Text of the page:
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The Carchive: The Dodge Magnum

Chris Haining February 25, 2013 Cars You Should Know, The Carchive 21 Comments


Welcome to another instalment of what is officially Linday Lohan’s favourite thing to read in the bath. It’s R.A-S.H.

Two of the brochures I dredged out of the archive last week were met with only a lukewarm reception; but at least I’ve established a datum point in terms of where the interest boundaries lie. I’m pleased I didn’t try to post about my 1995 Chevy Cavalier brochure; a document (and car) so tedious I could barely think of anything to write whatsoever. The corresponding slump in Hooniverse page-views could well have made it the last thing ever posted here by me or anybody else.

So: I will never, ever post the ’95 Cavalier brochure. Unless I’m feeling especially mischievous. Today, though, B-Body MAGNUM!


I’m not going to lie to you: Yes, that’s my stove, and Yes, I’m making coffee.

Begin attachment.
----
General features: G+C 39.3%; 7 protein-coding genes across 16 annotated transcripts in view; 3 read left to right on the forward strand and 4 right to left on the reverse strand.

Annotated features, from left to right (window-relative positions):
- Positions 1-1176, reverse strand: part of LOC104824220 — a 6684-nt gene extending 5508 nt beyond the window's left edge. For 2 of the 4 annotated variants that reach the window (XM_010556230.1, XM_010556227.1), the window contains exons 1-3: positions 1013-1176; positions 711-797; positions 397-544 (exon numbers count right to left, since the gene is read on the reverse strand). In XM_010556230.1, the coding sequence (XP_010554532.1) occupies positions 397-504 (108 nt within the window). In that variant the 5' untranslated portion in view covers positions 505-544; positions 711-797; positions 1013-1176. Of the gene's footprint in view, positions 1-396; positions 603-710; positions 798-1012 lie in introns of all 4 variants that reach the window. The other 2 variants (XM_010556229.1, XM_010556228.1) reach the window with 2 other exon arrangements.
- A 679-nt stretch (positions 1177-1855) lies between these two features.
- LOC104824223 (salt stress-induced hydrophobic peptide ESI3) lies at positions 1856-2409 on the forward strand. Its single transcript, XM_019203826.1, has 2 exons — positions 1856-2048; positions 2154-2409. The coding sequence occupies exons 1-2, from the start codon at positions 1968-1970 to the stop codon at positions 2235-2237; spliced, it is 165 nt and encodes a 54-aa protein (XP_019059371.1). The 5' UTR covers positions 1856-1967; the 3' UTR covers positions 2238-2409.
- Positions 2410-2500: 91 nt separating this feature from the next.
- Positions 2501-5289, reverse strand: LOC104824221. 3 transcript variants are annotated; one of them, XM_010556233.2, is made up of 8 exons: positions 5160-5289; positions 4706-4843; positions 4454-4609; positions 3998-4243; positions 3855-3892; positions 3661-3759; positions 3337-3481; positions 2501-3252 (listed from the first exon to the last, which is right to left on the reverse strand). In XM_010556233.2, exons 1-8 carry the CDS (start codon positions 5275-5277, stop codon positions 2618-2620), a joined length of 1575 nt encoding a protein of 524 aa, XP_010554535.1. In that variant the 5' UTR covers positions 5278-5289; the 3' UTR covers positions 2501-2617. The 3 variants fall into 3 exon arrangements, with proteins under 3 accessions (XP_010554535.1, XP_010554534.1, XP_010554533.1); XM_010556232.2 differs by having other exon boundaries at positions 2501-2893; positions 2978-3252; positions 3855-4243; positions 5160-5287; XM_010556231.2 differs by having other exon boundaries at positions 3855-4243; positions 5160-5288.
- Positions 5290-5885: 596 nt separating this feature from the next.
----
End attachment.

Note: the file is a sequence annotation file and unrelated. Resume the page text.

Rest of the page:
This is a car that I have always nursed a trouser-firmness for, despite having seen precisely zero of them on UK roads.

The Magnum was a fascinating machine from day one and its motorsport-inspired inception. It was basically a more streamlined cosmetic reskin of the square-rigged Charger, something MOPAR were forced to do in order to have the basis of a vehicle that might stand half a chance in NASCAR. They were no longer allowed to use the naturally aerodynamic but discontinued ’74 Charger and the ’75 that replaced it had the same aerodynamic characteristics as the Sears Tower. So they chamfered the edges of the Charger, blessed it with semi-concealed headlamps and a long list of standard-fit benefits, and the Magnum XE was born.

“Magnum XE…The totally personal approach to driving excitement”.